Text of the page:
This is not a new fact, but I was recently reminded that 20% of students in English schools are classified as have a special educational need. I am sure that I heard this when I lived in the U.K. but I didn’t think about it much at the time. Reflecting on it now, it seems extraordinary.
Imagine we used some kind of test to identify students with special educational needs. Now, I know that we would not actually do this but humour me for a minute as I explain. We would expect the results to follow a normal distribution around a mean value. Normal distributions are mathematically well-described :
If we selected the lowest 20% of scores then some of these students would actually be within one standard deviation of the mean.
For comparison, the mean adult male height in Australia is about 176 cm (5’9″) and we could expect, based on other data, that the standard deviation is around 7 cm (3″). So a man who is 169 cm (5’6″) would be about one standard deviation below the mean. Would you classify such a man as being especially short? Indeed, is a guy who is 183 cm (6′) especially tall?
For interest, if we decided to only classify those students who are two standard deviations below the mean as having a special educational need (equivalent to an adult male height of 162 cm or 5’4″) then this would represent just over 2% of the population.
There is a problem with this comparison. Students are identified as having a special educational need in a number of different categories. So the 20% could be composed of students who are all in the bottom 16% in that particular category. I wonder how much of a factor this is. It seems likely that one special educational need will correlate to another.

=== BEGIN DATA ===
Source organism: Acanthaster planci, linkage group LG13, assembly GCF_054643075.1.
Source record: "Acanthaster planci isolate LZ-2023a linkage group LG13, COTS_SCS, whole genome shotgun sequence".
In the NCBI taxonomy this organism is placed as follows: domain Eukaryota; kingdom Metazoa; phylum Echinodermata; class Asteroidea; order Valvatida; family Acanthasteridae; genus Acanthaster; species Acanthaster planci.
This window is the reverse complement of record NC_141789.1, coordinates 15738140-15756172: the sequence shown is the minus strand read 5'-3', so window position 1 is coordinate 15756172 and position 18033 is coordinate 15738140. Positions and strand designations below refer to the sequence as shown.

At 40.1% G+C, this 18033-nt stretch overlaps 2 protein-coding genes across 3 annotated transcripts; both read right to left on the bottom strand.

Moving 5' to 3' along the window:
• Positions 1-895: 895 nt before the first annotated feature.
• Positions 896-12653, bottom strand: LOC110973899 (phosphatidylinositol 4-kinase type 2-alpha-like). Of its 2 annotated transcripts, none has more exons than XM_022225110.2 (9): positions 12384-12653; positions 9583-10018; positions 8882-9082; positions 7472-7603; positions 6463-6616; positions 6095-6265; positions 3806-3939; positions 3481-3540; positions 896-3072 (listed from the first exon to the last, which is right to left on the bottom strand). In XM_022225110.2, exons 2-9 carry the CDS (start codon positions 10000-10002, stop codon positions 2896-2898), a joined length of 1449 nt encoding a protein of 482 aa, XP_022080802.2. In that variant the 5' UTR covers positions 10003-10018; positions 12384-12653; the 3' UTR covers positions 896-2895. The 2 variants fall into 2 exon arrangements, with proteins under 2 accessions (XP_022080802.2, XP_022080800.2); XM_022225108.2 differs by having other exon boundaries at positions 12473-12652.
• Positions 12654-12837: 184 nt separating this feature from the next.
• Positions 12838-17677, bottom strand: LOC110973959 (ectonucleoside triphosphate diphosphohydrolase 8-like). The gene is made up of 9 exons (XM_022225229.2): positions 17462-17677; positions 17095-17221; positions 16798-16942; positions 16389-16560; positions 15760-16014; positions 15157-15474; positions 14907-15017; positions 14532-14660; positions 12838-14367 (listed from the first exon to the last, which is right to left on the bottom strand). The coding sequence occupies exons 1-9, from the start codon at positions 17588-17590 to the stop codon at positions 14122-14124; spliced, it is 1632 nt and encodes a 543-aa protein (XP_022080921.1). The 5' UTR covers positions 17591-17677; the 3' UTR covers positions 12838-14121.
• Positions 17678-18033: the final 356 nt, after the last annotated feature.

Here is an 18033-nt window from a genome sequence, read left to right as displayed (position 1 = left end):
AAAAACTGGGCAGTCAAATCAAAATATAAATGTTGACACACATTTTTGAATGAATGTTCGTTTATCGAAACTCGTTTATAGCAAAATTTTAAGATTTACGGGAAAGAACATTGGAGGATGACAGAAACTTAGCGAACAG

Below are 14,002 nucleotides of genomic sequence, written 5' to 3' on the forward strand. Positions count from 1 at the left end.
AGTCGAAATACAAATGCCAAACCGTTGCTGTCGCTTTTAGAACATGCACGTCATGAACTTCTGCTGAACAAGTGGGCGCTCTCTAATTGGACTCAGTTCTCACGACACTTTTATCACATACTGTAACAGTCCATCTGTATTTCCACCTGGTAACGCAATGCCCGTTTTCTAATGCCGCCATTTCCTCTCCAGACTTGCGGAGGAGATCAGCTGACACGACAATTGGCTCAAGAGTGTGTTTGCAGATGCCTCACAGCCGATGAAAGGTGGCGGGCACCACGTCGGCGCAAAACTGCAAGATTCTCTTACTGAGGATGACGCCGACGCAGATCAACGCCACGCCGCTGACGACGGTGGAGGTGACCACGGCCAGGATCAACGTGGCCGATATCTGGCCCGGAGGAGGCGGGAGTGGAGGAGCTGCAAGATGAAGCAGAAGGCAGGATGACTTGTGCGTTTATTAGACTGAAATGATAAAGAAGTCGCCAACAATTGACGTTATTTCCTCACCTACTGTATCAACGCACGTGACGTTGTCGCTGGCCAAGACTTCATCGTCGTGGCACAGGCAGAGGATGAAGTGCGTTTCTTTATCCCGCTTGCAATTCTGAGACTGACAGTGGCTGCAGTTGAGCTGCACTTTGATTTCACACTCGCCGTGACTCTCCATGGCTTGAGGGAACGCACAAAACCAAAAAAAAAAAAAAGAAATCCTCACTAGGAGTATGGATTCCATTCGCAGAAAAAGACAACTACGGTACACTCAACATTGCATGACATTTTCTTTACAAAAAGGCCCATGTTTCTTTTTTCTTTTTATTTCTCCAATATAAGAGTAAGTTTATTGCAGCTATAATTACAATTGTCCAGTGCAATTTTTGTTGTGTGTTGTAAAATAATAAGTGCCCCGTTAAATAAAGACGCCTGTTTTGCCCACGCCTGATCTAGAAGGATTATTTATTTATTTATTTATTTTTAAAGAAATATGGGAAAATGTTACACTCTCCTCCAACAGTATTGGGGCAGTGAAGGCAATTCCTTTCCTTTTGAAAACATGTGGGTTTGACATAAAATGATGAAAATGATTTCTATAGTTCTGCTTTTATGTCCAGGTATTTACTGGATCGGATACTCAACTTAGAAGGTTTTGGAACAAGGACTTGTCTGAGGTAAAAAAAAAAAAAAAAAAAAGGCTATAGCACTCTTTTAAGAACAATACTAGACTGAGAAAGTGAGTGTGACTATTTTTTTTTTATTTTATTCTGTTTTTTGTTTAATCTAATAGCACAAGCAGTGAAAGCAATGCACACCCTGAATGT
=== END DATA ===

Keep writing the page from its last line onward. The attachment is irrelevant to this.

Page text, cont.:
One of the invidious aspects of seemingly benign education theories like learning styles is that they imply labelling students. You have to wonder how a teacher’s expectations change when a child is labelled as a ‘kinaesthetic learner’. Clearly, a label of ‘special educational needs’ in some way has to alter teachers’ perceptions of a student. What will this mean for the student?
Well, there is evidence that it could affect teacher assessments.
And what about early reading? The following is quite possible: Students are taught with less effective methods, a significant minority of these children therefore do not learn to read, they then gain the label of having a special educational need which explains this and so nobody seeks to scrutinise the teaching approach. I am sure that this doesn’t happen but it seems to me that it could.